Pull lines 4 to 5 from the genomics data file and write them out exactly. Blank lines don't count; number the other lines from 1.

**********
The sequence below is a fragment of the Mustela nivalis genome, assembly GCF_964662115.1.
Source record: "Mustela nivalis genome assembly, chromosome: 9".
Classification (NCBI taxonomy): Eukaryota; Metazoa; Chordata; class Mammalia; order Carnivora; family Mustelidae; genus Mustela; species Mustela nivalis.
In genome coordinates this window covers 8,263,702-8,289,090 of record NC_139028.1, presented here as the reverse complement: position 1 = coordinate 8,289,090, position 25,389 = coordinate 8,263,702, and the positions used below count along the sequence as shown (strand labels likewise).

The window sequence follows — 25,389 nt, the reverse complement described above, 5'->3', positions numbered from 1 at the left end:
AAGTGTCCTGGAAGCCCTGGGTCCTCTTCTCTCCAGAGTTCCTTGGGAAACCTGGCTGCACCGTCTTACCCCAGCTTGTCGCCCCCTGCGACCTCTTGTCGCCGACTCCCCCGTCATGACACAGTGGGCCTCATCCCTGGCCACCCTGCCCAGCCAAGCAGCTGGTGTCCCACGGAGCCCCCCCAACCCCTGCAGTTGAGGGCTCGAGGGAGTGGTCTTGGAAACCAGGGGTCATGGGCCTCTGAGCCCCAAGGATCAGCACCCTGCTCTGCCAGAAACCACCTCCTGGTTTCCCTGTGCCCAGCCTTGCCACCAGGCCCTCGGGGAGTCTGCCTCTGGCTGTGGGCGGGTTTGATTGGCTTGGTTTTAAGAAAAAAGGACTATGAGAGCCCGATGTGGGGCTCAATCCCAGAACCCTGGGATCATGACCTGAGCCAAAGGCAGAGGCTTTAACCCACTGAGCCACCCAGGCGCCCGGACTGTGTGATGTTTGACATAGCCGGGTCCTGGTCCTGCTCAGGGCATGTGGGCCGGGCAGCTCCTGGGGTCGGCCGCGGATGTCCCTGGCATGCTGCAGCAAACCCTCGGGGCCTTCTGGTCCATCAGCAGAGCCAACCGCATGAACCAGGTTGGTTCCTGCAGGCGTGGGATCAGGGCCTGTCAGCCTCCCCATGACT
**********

In genome coordinates this window covers 8,263,702-8,289,090 of record NC_139028.1, presented here as the reverse complement: position 1 = coordinate 8,289,090, position 25,389 = coordinate 8,263,702, and the positions used below count along the sequence as shown (strand labels likewise).

The window sequence follows — 25,389 nt, the reverse complement described above, 5'->3', positions numbered from 1 at the left end: